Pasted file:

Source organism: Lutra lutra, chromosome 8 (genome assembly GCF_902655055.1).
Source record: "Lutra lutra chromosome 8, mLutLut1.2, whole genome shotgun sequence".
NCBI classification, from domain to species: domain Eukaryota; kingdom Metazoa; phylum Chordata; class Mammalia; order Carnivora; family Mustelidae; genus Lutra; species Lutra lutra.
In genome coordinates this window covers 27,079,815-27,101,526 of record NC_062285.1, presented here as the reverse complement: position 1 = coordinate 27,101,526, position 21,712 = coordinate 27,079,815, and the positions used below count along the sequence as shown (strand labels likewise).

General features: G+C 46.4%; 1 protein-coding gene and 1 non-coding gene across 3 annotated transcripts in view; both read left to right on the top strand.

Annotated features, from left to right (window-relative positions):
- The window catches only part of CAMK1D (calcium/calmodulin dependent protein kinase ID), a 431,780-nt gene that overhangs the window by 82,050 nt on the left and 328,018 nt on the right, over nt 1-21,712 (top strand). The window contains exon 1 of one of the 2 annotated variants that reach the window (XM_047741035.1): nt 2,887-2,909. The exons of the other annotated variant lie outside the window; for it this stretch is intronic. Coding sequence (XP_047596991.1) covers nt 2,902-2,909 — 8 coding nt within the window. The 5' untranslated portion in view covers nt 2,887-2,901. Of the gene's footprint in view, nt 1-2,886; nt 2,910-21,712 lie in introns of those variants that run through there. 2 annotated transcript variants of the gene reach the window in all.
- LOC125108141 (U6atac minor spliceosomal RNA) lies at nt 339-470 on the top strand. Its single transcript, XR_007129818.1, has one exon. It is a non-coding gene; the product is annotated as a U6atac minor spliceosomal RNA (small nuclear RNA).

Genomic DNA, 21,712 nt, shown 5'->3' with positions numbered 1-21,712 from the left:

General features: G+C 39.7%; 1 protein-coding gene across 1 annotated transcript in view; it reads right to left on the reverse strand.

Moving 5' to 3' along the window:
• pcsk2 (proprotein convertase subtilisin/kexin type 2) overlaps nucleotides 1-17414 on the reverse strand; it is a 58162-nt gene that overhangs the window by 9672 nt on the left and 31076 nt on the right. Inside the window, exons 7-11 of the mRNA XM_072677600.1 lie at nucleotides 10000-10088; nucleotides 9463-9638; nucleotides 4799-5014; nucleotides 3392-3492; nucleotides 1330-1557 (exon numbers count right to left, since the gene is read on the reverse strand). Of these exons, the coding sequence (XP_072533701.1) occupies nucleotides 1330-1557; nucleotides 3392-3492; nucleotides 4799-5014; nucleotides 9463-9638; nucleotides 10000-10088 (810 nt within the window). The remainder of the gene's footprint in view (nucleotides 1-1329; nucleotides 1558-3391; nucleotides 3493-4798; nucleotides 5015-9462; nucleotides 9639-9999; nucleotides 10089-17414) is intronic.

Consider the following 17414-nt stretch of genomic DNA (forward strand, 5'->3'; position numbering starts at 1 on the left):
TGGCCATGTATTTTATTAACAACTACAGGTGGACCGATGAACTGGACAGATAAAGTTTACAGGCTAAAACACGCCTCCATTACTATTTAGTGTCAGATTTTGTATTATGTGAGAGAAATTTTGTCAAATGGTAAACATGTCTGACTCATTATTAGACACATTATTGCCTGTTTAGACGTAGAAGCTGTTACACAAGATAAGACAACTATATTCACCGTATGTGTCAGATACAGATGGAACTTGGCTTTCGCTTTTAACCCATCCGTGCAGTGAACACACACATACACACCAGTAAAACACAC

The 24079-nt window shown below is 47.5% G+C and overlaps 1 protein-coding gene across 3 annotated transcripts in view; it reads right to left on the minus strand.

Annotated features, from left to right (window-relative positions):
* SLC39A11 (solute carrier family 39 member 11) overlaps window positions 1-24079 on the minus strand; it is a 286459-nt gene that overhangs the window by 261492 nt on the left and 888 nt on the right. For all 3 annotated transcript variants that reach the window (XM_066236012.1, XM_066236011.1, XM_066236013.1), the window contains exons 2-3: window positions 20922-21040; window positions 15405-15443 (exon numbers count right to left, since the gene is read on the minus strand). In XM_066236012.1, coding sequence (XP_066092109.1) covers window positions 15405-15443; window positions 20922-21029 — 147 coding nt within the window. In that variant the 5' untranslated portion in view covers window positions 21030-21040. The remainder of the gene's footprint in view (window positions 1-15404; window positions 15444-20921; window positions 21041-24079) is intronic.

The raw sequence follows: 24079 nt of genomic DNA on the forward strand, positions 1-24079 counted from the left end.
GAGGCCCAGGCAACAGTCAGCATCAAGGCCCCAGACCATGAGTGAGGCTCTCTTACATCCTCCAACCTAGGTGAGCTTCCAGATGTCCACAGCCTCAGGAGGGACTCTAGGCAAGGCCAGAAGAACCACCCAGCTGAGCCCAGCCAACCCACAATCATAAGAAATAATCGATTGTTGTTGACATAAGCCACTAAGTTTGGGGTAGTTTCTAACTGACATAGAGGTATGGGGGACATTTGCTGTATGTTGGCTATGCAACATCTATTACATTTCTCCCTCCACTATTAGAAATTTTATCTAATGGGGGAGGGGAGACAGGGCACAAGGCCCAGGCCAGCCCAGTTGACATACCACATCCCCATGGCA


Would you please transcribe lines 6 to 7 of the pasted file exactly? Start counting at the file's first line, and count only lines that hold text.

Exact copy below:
Annotated features, from left to right (window-relative positions):
- The window catches only part of CAMK1D (calcium/calmodulin dependent protein kinase ID), a 431,780-nt gene that overhangs the window by 82,050 nt on the left and 328,018 nt on the right, over nt 1-21,712 (top strand). The window contains exon 1 of one of the 2 annotated variants that reach the window (XM_047741035.1): nt 2,887-2,909. The exons of the other annotated variant lie outside the window; for it this stretch is intronic. Coding sequence (XP_047596991.1) covers nt 2,902-2,909 — 8 coding nt within the window. The 5' untranslated portion in view covers nt 2,887-2,901. Of the gene's footprint in view, nt 1-2,886; nt 2,910-21,712 lie in introns of those variants that run through there. 2 annotated transcript variants of the gene reach the window in all.